In 1997, Nico started his own domaine with three hectares of vines inherited from an uncle. After a period in which some of the wines he made were labelled 'Domaine Rossignol-Jeanniard', and some 'Domaine Nicolas Rossignol', he began to buy the fruit from his (Rossignol-Jeanniard) family, and label these simply 'Nicolas Rossignol' (without the 'domaine'). Now the vines (all 16 hectares) are finally in the 'Domaine Nicolas Rossignol', and labelled as such. To handle this sizeable domaine, Nico needed a new winery. Having started with a chaotic assemblage of tanks in a building in the village of Volnay, he had moved to share Ben Leroux's winery on the Beaune ring road, but Nico had dreams of his own place and built his impressive new winery in 2016. A fantastic bespoke build, admittedly in a ZI (Zone Industrielle) on the outskirts of Beaune, which he recognises is not ideal for the 'folklore' aspect, it is a perfect tool for the job, and does have a good view of all 'his' bits of the Côte - from a sort of eyrie on the roof.
Like many Burgundy domaines, the appellations have proliferated as the surface area of the vineyard has increased with lots of little (and some quite large) parcels of vines in Aloxe ('village'), Savigny ('village' and two Premiers Crus), Beaune (three Premiers Crus), Pernand ('village' and one Premier Cru), Pommard (three 'village' wines and six Premiers Crus) and Volnay ('village' and seven Premiers Crus). With two cuvées of Bourgogne Rouge, this adds up to twenty-eight different wines. Like Burgundy more generally, the joy of tasting here is recognising the individual character of each plot, modulated by the conditions of the vintage, of course, but each with their own distinct personality
The viticulture of the domaine is inspired by biodynamics, but Nico is pragmatic, and although no weedkillers are used and the vineyards are maintained by ploughing, he says that there are both good and bad things in biodynamics, and he will use conventional fungicides to combat disease. At harvest time the grapes are picked into eight kilo boxes, and transported to the winery in them to minimise handling. They are then carefully sorted, before either being de-stemmed (but with the berries left intact) before being put in the fermentation vat, or put in directly as whole bunches. Nico uses varying proportions of whole bunch fermentation depending on the type of wine each vineyard gives, and of course on the health and 'ripeness' of the stems. A classic fermentation using the natural yeats on the grapes ensues, with punchdowns (pigeage) and pumpovers (remontage) used to extract flavour from the grapes, or to oxygenate the wine and refine its structure - the amount used judged by tastings throughout the process. After the vatting the free-run juice is separated from the pressed juice - the latter being blended back as required if necessary after tasting. The wine is put into barrel by gravity (with the amount of new wood between 0 and 50%), and aged for between ten and twenty months depending on the wine and the vintage, always on the lees without racking. The wood and the amount of heat used in making the barrels is also modulated for each wine. The malolactic fermentation is delayed for six months to increase aromatic complexity and structure to the wines. At the end of the ageing the wines are racked and blended in tank, before bottling without fining or filtration.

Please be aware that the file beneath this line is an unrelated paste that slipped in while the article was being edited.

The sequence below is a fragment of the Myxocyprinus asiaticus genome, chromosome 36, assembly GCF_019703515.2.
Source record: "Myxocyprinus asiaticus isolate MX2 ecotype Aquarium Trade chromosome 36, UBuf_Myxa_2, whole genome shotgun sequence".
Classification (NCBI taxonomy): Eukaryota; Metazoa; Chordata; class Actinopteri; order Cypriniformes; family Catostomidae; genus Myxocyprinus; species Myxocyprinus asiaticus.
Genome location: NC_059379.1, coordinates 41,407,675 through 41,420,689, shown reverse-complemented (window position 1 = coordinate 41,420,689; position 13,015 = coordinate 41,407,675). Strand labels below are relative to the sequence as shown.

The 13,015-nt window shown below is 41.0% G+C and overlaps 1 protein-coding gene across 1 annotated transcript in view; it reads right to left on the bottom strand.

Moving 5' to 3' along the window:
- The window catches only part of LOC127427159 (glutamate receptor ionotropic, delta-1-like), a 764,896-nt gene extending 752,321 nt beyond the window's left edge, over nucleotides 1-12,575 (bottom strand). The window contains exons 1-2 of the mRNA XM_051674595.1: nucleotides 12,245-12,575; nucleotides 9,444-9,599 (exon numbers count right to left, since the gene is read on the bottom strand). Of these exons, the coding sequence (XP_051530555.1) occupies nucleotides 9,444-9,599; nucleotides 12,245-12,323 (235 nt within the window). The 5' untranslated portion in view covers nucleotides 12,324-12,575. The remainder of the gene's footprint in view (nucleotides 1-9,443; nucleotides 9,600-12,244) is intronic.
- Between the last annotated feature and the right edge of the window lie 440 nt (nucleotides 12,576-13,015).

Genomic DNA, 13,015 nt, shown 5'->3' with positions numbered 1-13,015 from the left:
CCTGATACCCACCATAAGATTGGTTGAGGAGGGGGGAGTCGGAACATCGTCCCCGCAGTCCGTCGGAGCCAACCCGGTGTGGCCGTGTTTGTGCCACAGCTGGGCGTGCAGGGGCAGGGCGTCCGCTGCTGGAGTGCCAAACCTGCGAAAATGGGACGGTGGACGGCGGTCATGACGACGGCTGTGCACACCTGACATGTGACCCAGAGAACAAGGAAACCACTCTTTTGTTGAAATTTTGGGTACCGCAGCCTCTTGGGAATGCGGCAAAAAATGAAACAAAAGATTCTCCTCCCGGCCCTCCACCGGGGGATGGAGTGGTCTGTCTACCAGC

Nicolas makes deeply-coloured, flavourful wines. He is always keen to rubbish the generalisation that Pommard makes structured 'masculine' wines, as opposed to Volnay's supposedly 'feminine' ones, and proves his point with Pommards grown on clay and Volnays like his punchily structured 'Ronceret'. Each wine is very site-specific. Great winemaking here from a domaine that is really hitting its stride after many years of disappointing yields caused by hail and frost.